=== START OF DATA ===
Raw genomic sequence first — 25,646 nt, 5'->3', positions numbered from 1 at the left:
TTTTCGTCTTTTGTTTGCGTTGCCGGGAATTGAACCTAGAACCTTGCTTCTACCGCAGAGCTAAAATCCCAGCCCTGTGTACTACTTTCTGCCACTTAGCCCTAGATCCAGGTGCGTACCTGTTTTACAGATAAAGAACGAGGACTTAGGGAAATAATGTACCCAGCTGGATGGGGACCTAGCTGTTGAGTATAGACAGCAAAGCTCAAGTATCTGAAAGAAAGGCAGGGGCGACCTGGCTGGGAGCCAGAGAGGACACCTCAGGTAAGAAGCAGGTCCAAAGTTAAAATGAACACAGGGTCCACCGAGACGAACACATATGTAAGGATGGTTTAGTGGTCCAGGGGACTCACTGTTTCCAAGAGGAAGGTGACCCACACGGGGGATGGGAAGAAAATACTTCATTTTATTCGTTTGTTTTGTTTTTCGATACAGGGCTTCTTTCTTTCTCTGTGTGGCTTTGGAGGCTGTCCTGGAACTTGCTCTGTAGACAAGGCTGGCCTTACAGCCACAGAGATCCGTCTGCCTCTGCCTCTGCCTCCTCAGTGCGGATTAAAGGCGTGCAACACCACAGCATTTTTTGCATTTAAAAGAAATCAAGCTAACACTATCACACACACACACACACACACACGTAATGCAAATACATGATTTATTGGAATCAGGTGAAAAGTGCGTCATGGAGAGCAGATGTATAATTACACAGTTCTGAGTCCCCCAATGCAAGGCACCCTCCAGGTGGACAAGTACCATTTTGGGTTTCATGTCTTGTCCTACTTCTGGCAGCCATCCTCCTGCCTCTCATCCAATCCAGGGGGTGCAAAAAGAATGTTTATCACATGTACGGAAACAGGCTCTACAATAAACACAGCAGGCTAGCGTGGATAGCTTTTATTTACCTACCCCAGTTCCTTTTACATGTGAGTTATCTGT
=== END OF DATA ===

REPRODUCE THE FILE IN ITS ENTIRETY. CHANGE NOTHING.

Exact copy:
Raw genomic sequence first — 25,646 nt, 5'->3', positions numbered from 1 at the left:
TTTTCGTCTTTTGTTTGCGTTGCCGGGAATTGAACCTAGAACCTTGCTTCTACCGCAGAGCTAAAATCCCAGCCCTGTGTACTACTTTCTGCCACTTAGCCCTAGATCCAGGTGCGTACCTGTTTTACAGATAAAGAACGAGGACTTAGGGAAATAATGTACCCAGCTGGATGGGGACCTAGCTGTTGAGTATAGACAGCAAAGCTCAAGTATCTGAAAGAAAGGCAGGGGCGACCTGGCTGGGAGCCAGAGAGGACACCTCAGGTAAGAAGCAGGTCCAAAGTTAAAATGAACACAGGGTCCACCGAGACGAACACATATGTAAGGATGGTTTAGTGGTCCAGGGGACTCACTGTTTCCAAGAGGAAGGTGACCCACACGGGGGATGGGAAGAAAATACTTCATTTTATTCGTTTGTTTTGTTTTTCGATACAGGGCTTCTTTCTTTCTCTGTGTGGCTTTGGAGGCTGTCCTGGAACTTGCTCTGTAGACAAGGCTGGCCTTACAGCCACAGAGATCCGTCTGCCTCTGCCTCTGCCTCCTCAGTGCGGATTAAAGGCGTGCAACACCACAGCATTTTTTGCATTTAAAAGAAATCAAGCTAACACTATCACACACACACACACACACACACGTAATGCAAATACATGATTTATTGGAATCAGGTGAAAAGTGCGTCATGGAGAGCAGATGTATAATTACACAGTTCTGAGTCCCCCAATGCAAGGCACCCTCCAGGTGGACAAGTACCATTTTGGGTTTCATGTCTTGTCCTACTTCTGGCAGCCATCCTCCTGCCTCTCATCCAATCCAGGGGGTGCAAAAAGAATGTTTATCACATGTACGGAAACAGGCTCTACAATAAACACAGCAGGCTAGCGTGGATAGCTTTTATTTACCTACCCCAGTTCCTTTTACATGTGAGTTATCTGT